Seasonally adjusted annual rate
The seasonally adjusted annual rate (SAAR) is a rate that is adjusted to take into account typical seasonal fluctuations in data and is expressed as an annual total. SAARs are used for data affected by seasonality, when it could be misleading to directly compare different times of the year.
SAARs are often used for car sales. Other examples of when SAARs could be used are occupancy rates at ski resorts, which are higher in the winter, or sales of ice cream, which are higher in the summer. Sales between seasons can be more easily compared using seasonally adjusted rates. The SAAR is calculated by dividing the unadjusted annual rate for the month by its seasonality factor and multiplying by 12 to create an annual rate. (Quarterly data would be multiplied by 4.)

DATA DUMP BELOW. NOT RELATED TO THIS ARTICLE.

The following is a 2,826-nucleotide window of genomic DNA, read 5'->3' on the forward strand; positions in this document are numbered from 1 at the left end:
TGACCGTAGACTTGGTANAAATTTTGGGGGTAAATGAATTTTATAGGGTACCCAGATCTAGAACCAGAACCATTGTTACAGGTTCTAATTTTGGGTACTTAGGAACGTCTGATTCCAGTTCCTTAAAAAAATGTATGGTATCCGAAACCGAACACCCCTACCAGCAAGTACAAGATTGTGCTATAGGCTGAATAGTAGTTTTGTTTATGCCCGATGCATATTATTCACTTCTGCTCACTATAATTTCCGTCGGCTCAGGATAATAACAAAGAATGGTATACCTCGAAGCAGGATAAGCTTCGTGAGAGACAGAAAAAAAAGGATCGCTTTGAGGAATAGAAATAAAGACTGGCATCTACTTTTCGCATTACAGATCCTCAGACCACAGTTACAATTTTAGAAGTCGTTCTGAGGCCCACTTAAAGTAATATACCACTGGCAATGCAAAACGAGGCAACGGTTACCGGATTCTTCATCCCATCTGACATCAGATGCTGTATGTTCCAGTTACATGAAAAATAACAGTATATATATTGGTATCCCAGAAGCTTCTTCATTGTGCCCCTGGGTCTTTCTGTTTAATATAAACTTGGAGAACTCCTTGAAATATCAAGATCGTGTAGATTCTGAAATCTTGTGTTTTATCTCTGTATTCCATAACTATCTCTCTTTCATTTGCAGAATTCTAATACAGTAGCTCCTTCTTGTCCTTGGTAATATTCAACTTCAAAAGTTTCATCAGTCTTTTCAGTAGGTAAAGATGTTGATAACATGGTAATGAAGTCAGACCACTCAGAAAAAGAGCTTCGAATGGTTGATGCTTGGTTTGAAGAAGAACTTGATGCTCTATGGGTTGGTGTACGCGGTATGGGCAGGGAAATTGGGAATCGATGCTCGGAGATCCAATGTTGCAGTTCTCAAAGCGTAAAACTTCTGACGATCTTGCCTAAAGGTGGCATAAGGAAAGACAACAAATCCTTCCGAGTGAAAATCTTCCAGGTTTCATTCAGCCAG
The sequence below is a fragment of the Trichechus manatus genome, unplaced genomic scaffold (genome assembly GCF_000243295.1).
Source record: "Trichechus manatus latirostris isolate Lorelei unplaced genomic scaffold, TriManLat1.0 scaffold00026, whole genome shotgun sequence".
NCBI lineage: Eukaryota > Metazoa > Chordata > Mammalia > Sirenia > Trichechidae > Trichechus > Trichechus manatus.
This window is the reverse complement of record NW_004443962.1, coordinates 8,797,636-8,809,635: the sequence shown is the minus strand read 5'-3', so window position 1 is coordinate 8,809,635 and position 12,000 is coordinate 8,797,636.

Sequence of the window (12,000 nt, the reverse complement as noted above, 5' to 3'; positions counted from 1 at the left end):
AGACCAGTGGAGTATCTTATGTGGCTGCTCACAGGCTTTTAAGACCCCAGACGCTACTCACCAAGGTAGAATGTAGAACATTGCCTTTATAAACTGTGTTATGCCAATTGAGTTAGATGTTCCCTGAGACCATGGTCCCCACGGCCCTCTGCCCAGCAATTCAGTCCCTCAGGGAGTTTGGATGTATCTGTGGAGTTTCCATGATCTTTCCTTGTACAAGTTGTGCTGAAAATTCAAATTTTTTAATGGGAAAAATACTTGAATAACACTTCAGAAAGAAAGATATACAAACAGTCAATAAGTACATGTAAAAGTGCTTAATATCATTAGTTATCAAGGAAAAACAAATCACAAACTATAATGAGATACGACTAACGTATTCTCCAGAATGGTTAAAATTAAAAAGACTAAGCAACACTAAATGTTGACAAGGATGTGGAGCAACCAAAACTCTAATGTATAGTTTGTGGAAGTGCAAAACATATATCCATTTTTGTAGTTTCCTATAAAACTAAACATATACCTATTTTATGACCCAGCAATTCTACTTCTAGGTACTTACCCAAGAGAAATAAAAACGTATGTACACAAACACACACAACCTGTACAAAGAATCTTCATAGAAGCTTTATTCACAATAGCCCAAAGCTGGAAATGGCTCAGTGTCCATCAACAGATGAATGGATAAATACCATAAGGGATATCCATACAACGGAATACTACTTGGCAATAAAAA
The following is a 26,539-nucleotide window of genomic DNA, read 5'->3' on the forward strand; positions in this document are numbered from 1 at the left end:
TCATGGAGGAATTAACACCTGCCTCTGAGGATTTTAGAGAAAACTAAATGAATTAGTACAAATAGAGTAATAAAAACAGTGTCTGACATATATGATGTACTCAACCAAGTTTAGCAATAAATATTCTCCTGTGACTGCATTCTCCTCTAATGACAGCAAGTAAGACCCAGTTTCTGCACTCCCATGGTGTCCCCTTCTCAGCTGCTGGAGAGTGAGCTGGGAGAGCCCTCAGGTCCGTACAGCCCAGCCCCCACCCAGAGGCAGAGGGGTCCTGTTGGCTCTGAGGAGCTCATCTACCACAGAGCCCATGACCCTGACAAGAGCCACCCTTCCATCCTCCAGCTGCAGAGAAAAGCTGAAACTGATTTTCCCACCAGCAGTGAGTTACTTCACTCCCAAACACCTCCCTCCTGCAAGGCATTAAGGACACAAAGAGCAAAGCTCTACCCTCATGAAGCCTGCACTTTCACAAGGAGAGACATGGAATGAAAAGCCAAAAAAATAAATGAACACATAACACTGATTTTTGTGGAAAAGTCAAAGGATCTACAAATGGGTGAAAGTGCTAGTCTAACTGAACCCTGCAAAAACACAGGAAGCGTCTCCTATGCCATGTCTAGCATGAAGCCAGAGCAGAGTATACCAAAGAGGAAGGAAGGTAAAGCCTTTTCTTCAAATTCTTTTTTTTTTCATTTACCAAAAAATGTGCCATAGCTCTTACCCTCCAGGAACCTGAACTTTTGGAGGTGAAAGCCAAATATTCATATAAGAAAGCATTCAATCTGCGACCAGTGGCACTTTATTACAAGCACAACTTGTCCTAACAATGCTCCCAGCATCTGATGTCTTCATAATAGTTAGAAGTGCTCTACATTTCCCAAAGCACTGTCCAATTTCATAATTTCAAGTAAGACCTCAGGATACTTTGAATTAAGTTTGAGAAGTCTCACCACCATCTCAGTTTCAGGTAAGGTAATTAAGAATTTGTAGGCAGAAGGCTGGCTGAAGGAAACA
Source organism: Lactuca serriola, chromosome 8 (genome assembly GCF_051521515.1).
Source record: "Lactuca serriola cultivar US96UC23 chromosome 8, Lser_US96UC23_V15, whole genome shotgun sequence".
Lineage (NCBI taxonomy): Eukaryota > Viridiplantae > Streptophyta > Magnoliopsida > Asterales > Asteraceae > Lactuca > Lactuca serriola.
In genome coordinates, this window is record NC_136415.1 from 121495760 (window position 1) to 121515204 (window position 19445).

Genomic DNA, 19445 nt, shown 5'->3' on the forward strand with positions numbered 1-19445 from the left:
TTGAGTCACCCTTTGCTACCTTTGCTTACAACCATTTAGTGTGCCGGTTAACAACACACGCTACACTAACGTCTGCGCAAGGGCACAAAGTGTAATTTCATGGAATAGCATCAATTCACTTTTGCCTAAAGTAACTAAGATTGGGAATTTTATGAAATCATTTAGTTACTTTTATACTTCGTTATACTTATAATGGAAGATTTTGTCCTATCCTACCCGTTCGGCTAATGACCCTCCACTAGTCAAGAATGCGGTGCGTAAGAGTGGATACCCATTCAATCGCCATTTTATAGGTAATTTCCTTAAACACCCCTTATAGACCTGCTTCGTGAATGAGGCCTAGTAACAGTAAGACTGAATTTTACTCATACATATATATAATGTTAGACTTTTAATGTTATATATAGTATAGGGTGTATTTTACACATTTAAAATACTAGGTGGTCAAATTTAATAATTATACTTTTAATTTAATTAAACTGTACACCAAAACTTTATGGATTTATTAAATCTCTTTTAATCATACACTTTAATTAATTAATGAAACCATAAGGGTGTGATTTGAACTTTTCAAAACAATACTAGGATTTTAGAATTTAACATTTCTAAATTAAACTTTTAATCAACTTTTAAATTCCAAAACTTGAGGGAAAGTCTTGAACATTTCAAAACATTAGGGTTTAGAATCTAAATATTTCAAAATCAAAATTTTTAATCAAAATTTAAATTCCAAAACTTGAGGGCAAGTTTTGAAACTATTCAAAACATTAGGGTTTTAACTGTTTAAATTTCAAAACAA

- "Light Weight Vehicle Sales: Autos and Light Trucks". Federal Reserve Bank of St. Louis. 9 November 2016. Retrieved 15 November 2016.
- "Federal Reserve Seasonal Factors for Domestic Auto and Truck Production: formulas". Federal Reserve. 1 April 2016. Retrieved 15 November 2016.
- Investopedia's entry on the SAAR
- Moody's Analytics Buffet: SAAR
- What Does Seasonally Adjusted Annual Rate (SAAR) Mean?
- Seasonal adjustment, Duke University
|This economic term article is a stub. You can help Wikipedia by expanding it.|